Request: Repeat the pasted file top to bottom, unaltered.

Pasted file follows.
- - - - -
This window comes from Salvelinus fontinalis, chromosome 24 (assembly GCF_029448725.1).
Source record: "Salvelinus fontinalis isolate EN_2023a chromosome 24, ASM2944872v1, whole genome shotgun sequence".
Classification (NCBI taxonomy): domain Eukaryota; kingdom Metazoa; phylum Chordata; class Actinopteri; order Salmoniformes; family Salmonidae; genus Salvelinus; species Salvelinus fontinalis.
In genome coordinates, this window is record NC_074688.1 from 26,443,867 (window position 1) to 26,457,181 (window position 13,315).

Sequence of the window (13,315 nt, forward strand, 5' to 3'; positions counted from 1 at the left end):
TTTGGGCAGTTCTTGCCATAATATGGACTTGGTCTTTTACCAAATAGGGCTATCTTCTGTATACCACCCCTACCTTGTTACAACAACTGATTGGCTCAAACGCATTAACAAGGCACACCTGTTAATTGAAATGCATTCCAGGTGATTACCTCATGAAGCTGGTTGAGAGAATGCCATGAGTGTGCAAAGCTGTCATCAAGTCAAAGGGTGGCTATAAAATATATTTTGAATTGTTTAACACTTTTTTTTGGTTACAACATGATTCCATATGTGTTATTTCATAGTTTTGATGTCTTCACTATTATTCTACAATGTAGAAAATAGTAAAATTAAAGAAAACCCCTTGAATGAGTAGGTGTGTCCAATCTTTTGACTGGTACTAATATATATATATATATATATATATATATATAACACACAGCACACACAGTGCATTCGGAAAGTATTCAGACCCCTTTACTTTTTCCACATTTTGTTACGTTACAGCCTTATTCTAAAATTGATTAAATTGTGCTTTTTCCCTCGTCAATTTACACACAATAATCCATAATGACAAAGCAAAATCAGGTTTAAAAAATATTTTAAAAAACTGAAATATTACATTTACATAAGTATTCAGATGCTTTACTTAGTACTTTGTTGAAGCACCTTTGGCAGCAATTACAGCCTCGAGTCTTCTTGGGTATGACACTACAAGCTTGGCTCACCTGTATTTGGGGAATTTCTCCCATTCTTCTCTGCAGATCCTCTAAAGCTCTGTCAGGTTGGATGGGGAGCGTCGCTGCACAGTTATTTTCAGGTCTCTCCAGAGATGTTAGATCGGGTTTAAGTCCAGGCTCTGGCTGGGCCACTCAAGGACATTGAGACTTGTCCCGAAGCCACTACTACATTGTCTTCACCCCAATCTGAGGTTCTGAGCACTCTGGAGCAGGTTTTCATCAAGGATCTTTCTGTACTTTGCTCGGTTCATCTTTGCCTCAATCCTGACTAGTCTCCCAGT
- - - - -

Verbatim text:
This window comes from Salvelinus fontinalis, chromosome 24 (assembly GCF_029448725.1).
Source record: "Salvelinus fontinalis isolate EN_2023a chromosome 24, ASM2944872v1, whole genome shotgun sequence".
Classification (NCBI taxonomy): domain Eukaryota; kingdom Metazoa; phylum Chordata; class Actinopteri; order Salmoniformes; family Salmonidae; genus Salvelinus; species Salvelinus fontinalis.
In genome coordinates, this window is record NC_074688.1 from 26,443,867 (window position 1) to 26,457,181 (window position 13,315).

Sequence of the window (13,315 nt, forward strand, 5' to 3'; positions counted from 1 at the left end):
TTTGGGCAGTTCTTGCCATAATATGGACTTGGTCTTTTACCAAATAGGGCTATCTTCTGTATACCACCCCTACCTTGTTACAACAACTGATTGGCTCAAACGCATTAACAAGGCACACCTGTTAATTGAAATGCATTCCAGGTGATTACCTCATGAAGCTGGTTGAGAGAATGCCATGAGTGTGCAAAGCTGTCATCAAGTCAAAGGGTGGCTATAAAATATATTTTGAATTGTTTAACACTTTTTTTTGGTTACAACATGATTCCATATGTGTTATTTCATAGTTTTGATGTCTTCACTATTATTCTACAATGTAGAAAATAGTAAAATTAAAGAAAACCCCTTGAATGAGTAGGTGTGTCCAATCTTTTGACTGGTACTAATATATATATATATATATATATATATATATAACACACAGCACACACAGTGCATTCGGAAAGTATTCAGACCCCTTTACTTTTTCCACATTTTGTTACGTTACAGCCTTATTCTAAAATTGATTAAATTGTGCTTTTTCCCTCGTCAATTTACACACAATAATCCATAATGACAAAGCAAAATCAGGTTTAAAAAATATTTTAAAAAACTGAAATATTACATTTACATAAGTATTCAGATGCTTTACTTAGTACTTTGTTGAAGCACCTTTGGCAGCAATTACAGCCTCGAGTCTTCTTGGGTATGACACTACAAGCTTGGCTCACCTGTATTTGGGGAATTTCTCCCATTCTTCTCTGCAGATCCTCTAAAGCTCTGTCAGGTTGGATGGGGAGCGTCGCTGCACAGTTATTTTCAGGTCTCTCCAGAGATGTTAGATCGGGTTTAAGTCCAGGCTCTGGCTGGGCCACTCAAGGACATTGAGACTTGTCCCGAAGCCACTACTACATTGTCTTCACCCCAATCTGAGGTTCTGAGCACTCTGGAGCAGGTTTTCATCAAGGATCTTTCTGTACTTTGCTCGGTTCATCTTTGCCTCAATCCTGACTAGTCTCCCAGT